AUGUSTA — A woman beat the odds when she emerged physically unscathed Tuesday night following her abduction in a Walmart parking lot by an armed man.

That’s according to Ed Leadbetter, an instructor at Women’s Self Defense in Portland.

The robber drove the woman to a nearby bank and forced her to withdraw cash from her account via the automatic teller machine.

“The last thing you want to do is go off with a person,” Leadbetter said Thursday. “This person is extraordinarily lucky. More often than not, you’re not coming back from this.”

Leadbetter suggested running away in such a situation, even if a weapon is involved. Statistically, those who run from someone with a gun have an 82 percent chance of survival, Leadbetter said.

“You have a 99 percent chance of dying in a very nasty way if you don’t run,” he said. “If you go with the person, you’re a dead man walking.”

Leadbetter, a former long-time patrolman for the Portland Police Department and former defense instructor at the Maine Criminal Justice Academy, said women are more likely to be targeted by those who want to assault or kidnap someone. Such attackers will target someone they think they can control more easily, and they won’t go after someone who might challenge them, Leadbetter said.

Augusta Police Detective Sgt. Matt Clark said Thursday that police are following leads, but have not made an arrest. Police are examining surveillance videos in hopes of identifying the robber, though the video footage’s quality was deemed too poor to be released publicly, he said.

“We do have some video that we believe is of the incident,” Clark said.

The victim, a 51-year-old woman, told police she had finished shopping at the Walmart store on Civic Center Drive about 5:20 p.m. Tuesday and was walking to her car in the parking lot when a man approached her, showed her he had a weapon and forced her into the front passenger seat of her car.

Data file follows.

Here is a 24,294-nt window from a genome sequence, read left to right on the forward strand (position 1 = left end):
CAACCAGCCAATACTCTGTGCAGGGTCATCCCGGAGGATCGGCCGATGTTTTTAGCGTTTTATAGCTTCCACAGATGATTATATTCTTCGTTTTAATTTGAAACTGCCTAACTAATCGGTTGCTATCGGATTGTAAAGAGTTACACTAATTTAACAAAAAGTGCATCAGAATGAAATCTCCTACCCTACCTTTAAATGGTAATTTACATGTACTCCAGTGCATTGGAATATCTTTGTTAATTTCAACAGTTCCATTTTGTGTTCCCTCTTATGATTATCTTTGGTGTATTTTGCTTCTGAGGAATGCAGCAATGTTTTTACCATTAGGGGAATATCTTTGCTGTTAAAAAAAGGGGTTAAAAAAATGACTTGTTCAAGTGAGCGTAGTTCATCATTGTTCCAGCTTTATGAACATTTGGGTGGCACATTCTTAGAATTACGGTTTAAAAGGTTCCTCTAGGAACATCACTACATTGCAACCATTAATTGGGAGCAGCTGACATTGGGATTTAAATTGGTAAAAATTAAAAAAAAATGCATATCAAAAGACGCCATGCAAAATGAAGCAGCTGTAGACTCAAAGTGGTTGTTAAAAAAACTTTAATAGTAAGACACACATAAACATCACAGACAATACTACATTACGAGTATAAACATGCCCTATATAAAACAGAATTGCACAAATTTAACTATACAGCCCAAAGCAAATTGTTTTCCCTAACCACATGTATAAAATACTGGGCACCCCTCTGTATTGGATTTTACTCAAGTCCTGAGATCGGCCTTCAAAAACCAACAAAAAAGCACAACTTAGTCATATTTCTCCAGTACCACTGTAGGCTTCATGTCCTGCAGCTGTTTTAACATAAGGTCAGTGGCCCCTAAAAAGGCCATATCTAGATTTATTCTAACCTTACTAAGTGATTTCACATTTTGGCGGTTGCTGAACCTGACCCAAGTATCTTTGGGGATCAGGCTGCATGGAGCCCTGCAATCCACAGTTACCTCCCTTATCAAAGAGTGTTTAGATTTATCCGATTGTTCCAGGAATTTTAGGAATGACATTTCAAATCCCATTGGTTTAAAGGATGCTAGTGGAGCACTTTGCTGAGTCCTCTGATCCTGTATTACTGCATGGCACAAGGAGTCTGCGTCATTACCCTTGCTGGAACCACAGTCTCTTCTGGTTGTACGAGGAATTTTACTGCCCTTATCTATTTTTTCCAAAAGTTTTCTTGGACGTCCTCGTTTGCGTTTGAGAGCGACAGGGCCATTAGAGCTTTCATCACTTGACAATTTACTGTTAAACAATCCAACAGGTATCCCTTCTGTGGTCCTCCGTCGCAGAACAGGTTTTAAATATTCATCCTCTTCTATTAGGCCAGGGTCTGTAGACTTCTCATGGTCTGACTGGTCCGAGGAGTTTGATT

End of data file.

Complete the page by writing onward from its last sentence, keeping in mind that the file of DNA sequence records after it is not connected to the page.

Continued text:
Police said the man drove the woman to a bank, where he had her withdraw money from the ATM.

Police are declining to say what kind of weapon the robber carried or which bank was involved.

With the woman still in the car, the man then drove into the city to an area near 40 Mount Vernon Ave., about two miles south of the Walmart, and left her there. He fled on foot with an undisclosed amount of money. The woman, who was uninjured, drove to a nearby business and called police at about 5:50 p.m., a half-hour after the kidnapping occurred.

Leadbetter has advice for people to ward against finding themselves in such a situation.

He suggests walking with your head up and looking 20 or 30 feet ahead, instead of down at the ground. The idea is to look as vigilant and confident as possible.

“Don’t look like a victim,” Leadbetter said. “As simple as it sounds, it’s very effective.”

If you are confronted and a robber simply demands your purse or wallet, hand it over without arguing, Leadbetter said.

“It’s only when they say they want you to come along with them that you have to kick into a different mindset,” Leadbetter said. “The answer, almost always, is to run, to get away. The first thing to do is survive.”

As you are running you should create as much commotion as possible, Leadbetter said.

For instance, you could jump on the hood or roof of the cars while screaming for help.

“That will get people’s attention and it scares the person away,” Leadbetter said. “Once there is distance between yourself and the attacker he is less likely to continue.”

Leadbetter advised running away from the attacker even if he has a gun.

“You can zig-zag or whatever, but take off,” he said.

Sometimes criminals use fake guns, or the guns are real but unloaded, he said. Even someone with a loaded gun is unlikely to shoot at you, Leadbetter said.

“As you’re running away he may decide to shoot at you and he might be a bad shot, but even if he hits you it probably will not be fatal,” Leadbetter said. “As bad as getting shot is, it’s a whole lot better than being taken away to another location.”

Craig Crosby–621-5642

[email protected]

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